Shot over, he walks out to meet me and we stroll across to his make-up van for snatches of conversation.  Lighting up a cigarette, the actor flops down on a cushioned chair and we start talking about what has made him the icing on the proverbial cake – ‘Circuit’. I promptly discover that Warsi has a big chip on his shoulder, one that he does not hesitate to voice. “I am not a tapori. I have nothing in common with ‘Circuit’. I am paying the price for doing a good job,” he says. “He was just another character that I played and I made him so real for you. I could have worn proper, stylish clothes, made him a much smoother operator and you would have had a different ‘Circuit’. Don’t confuse me with him. I am a simple, normal kind of guy. ”

The actor who speaks fluent English resents being considered ‘downmarket’. “When ABCL signed me for Tere Mere Sapne, why did everyone think I had come from Bhendi Bazaar? I can still remember the day some visitors came to the sets and they talked to my co-star, Chandrachur Singh, in English and when they came up to me, they switched to Hindi. I would have laughed out loud if it had not hurt my sensibilities.”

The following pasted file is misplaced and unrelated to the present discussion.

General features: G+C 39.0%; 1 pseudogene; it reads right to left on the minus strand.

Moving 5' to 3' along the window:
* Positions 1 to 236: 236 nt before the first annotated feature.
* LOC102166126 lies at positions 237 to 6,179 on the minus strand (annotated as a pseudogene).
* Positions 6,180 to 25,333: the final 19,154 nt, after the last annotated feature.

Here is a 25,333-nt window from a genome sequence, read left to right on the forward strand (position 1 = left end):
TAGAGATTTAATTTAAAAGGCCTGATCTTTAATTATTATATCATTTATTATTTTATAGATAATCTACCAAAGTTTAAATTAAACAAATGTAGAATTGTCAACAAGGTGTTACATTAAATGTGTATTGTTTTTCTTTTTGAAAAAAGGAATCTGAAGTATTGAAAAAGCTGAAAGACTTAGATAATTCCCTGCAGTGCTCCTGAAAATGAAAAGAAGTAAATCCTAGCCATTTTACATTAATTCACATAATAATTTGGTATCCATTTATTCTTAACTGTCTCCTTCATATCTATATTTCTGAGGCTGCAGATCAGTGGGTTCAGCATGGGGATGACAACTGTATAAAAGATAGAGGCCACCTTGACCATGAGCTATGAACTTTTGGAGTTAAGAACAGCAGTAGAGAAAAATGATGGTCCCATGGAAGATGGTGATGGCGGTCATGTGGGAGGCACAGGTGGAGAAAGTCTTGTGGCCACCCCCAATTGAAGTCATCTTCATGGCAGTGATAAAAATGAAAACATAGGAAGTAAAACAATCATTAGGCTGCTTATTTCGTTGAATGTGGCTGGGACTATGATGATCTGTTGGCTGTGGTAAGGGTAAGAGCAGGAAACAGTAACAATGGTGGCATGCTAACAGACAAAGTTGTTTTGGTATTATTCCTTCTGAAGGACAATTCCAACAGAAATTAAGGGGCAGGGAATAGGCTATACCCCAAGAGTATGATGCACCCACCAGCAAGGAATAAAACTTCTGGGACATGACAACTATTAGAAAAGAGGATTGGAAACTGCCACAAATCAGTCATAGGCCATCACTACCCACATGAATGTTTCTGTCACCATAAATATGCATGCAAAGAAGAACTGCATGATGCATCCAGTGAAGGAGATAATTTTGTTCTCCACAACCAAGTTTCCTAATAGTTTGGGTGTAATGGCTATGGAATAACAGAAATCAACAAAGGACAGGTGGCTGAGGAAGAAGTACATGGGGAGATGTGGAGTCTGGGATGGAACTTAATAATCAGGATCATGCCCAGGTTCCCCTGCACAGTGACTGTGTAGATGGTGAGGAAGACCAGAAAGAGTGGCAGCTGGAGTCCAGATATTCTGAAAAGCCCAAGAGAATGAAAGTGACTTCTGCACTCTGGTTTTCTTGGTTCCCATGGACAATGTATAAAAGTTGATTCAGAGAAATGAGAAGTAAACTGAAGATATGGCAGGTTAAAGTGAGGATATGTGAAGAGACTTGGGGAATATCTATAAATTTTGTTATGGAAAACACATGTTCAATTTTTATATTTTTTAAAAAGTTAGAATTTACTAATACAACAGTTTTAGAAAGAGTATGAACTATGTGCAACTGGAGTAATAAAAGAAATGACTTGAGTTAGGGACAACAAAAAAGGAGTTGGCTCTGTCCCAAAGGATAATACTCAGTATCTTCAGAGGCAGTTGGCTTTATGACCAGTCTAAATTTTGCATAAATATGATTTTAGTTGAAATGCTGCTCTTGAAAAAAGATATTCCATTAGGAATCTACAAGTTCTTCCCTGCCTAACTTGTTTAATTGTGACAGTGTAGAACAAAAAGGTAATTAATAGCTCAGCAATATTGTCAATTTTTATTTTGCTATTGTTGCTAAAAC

I can almost hear the proverbial bees flapping in his bonnet as the actor, who’s assayed serious roles in Sehar (where he played a police officer who did not smile throughout the movie) continues: “I am not a permanent prankster. I cannot even tell a joke properly. Unlike other actors, I do not play tricks on anyone. Believe it or not, Jayaji (Bachchan) told me, ‘There is more to you than comedy. In reality you are a much more serious guy’.”

Warsi who has lived alone for the most part of his life, studied at Barnes School, Nasik. “Though not an outstanding student, I was a good kid…quite popular. I never ragged anyone nor did I pull pranks.”